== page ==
Following the breadcrumb trail at any moment in time

For Art, I post about artists, recent collaborations, events I’ve been to, pics of jam sessions with visual artist friends or their tools of the trade.

For Nature, I love the outdoors, so I share photos taken in CT or Scotland; where I help out occasionally at my local park; I share Mahogany Sessions or Sofar Sofar music videos because many are so brilliantly natural thanks to the outdoor settings.

For Creativity, I write about the songwriting process, publish audio or video ‘Rough Diamond’ songs (i.e. songs first cut before being polished in the studio). I like photography and use my Instagram account as a gallery of work I post on my photography website and photography Facebook Page.

I’m all about community, so I’ll post things relating to non-profit work re: the arts, the environment, and kids.

You get the idea.

The Three C’s

The above example should give you a good idea of what you want to communicate to new followers so as to increase engagement. At the outset decide what you want to give of yourself but also to what extent i.e. how deep you want to go. Some musicians are really comfortable with publishing lots about themselves and of everything they’re up to, while others are more private and tend to focus only on musical aspects. Both are ok but you can’t be vague or wishy-washy.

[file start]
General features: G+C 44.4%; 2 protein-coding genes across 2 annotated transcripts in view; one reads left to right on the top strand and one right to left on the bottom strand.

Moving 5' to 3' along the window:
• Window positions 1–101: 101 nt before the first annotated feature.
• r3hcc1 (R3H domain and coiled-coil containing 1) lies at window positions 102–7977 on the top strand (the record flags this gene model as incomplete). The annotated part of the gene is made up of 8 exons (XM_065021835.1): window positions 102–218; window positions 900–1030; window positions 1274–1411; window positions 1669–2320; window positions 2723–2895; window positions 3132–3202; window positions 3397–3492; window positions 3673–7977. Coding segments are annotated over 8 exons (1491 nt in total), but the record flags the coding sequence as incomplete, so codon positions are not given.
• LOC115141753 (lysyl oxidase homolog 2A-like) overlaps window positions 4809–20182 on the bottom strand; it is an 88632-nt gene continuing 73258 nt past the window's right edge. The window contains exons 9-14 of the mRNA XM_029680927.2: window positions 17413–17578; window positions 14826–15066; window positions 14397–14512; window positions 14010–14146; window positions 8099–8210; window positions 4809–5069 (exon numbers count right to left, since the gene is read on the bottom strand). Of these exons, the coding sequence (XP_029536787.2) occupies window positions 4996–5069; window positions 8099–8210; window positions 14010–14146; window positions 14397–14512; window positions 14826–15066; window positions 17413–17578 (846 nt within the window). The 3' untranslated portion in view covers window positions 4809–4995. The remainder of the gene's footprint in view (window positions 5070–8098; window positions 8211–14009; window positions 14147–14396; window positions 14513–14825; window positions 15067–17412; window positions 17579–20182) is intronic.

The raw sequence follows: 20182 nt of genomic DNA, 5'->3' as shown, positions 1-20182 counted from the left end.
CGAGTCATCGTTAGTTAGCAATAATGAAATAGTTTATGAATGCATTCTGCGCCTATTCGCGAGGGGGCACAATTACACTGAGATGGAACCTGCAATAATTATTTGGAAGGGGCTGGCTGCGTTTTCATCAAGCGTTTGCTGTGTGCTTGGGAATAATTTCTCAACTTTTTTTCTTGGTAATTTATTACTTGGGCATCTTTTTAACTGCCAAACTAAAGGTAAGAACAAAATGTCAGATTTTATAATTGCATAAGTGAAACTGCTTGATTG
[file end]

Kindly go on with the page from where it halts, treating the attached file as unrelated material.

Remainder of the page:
In short, you have to be clear, consistent and constant in your messaging. This is often known as the Three C’s. Hopefully the diagram below will be a visual aid when you’re thinking about what you post.

You are your own brand. Take care of it, put out quality content and be real.

And don’t forget the breadcrumbs: do NOT sweep them under the table!

This post was published for musicians. As a songwriter who has had to navigate the music industry and learn the ways of music marketing, I wanted to share my knowledge. However, the source of the content comes from a working background in advertising and branding in the market research industry, and branding and communications in the finance industry.